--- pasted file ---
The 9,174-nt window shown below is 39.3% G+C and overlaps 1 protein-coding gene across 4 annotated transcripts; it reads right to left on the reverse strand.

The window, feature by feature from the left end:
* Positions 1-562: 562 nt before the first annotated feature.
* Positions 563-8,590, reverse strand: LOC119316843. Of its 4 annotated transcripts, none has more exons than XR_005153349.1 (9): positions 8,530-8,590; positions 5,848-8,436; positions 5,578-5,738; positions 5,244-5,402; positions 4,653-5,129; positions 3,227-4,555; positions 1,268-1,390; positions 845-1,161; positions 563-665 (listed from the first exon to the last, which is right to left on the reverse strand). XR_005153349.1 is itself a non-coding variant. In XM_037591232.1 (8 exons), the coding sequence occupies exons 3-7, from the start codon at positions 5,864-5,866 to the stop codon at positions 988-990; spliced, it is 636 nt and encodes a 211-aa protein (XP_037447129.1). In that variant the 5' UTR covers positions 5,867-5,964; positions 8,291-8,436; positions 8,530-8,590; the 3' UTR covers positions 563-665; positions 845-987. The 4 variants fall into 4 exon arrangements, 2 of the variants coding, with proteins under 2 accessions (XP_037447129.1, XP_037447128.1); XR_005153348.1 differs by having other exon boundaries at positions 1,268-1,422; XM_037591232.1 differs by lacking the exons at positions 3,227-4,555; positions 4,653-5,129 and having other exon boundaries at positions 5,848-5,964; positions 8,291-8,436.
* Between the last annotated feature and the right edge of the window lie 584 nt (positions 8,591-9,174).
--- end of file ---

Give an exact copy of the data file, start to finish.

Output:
The 9,174-nt window shown below is 39.3% G+C and overlaps 1 protein-coding gene across 4 annotated transcripts; it reads right to left on the reverse strand.

The window, feature by feature from the left end:
* Positions 1-562: 562 nt before the first annotated feature.
* Positions 563-8,590, reverse strand: LOC119316843. Of its 4 annotated transcripts, none has more exons than XR_005153349.1 (9): positions 8,530-8,590; positions 5,848-8,436; positions 5,578-5,738; positions 5,244-5,402; positions 4,653-5,129; positions 3,227-4,555; positions 1,268-1,390; positions 845-1,161; positions 563-665 (listed from the first exon to the last, which is right to left on the reverse strand). XR_005153349.1 is itself a non-coding variant. In XM_037591232.1 (8 exons), the coding sequence occupies exons 3-7, from the start codon at positions 5,864-5,866 to the stop codon at positions 988-990; spliced, it is 636 nt and encodes a 211-aa protein (XP_037447129.1). In that variant the 5' UTR covers positions 5,867-5,964; positions 8,291-8,436; positions 8,530-8,590; the 3' UTR covers positions 563-665; positions 845-987. The 4 variants fall into 4 exon arrangements, 2 of the variants coding, with proteins under 2 accessions (XP_037447129.1, XP_037447128.1); XR_005153348.1 differs by having other exon boundaries at positions 1,268-1,422; XM_037591232.1 differs by lacking the exons at positions 3,227-4,555; positions 4,653-5,129 and having other exon boundaries at positions 5,848-5,964; positions 8,291-8,436.
* Between the last annotated feature and the right edge of the window lie 584 nt (positions 8,591-9,174).